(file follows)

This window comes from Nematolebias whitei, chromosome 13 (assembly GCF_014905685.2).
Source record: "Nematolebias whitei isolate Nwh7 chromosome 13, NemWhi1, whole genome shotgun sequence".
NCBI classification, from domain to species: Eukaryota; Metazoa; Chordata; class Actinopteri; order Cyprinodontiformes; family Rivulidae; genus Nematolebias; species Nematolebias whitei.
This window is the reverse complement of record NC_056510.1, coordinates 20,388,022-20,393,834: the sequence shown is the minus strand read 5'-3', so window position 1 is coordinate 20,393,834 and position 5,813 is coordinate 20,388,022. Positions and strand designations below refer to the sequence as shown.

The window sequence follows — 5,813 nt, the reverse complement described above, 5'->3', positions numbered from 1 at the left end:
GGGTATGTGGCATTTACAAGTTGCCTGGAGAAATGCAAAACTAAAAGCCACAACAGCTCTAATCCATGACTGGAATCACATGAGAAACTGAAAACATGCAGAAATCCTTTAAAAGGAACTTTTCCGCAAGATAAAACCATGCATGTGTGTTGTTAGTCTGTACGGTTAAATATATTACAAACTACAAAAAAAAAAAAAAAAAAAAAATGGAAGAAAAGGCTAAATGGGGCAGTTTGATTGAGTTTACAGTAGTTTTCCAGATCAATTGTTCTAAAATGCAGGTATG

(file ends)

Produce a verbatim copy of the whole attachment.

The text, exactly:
This window comes from Nematolebias whitei, chromosome 13 (assembly GCF_014905685.2).
Source record: "Nematolebias whitei isolate Nwh7 chromosome 13, NemWhi1, whole genome shotgun sequence".
NCBI classification, from domain to species: Eukaryota; Metazoa; Chordata; class Actinopteri; order Cyprinodontiformes; family Rivulidae; genus Nematolebias; species Nematolebias whitei.
This window is the reverse complement of record NC_056510.1, coordinates 20,388,022-20,393,834: the sequence shown is the minus strand read 5'-3', so window position 1 is coordinate 20,393,834 and position 5,813 is coordinate 20,388,022. Positions and strand designations below refer to the sequence as shown.

The window sequence follows — 5,813 nt, the reverse complement described above, 5'->3', positions numbered from 1 at the left end:
GGGTATGTGGCATTTACAAGTTGCCTGGAGAAATGCAAAACTAAAAGCCACAACAGCTCTAATCCATGACTGGAATCACATGAGAAACTGAAAACATGCAGAAATCCTTTAAAAGGAACTTTTCCGCAAGATAAAACCATGCATGTGTGTTGTTAGTCTGTACGGTTAAATATATTACAAACTACAAAAAAAAAAAAAAAAAAAAAATGGAAGAAAAGGCTAAATGGGGCAGTTTGATTGAGTTTACAGTAGTTTTCCAGATCAATTGTTCTAAAATGCAGGTATG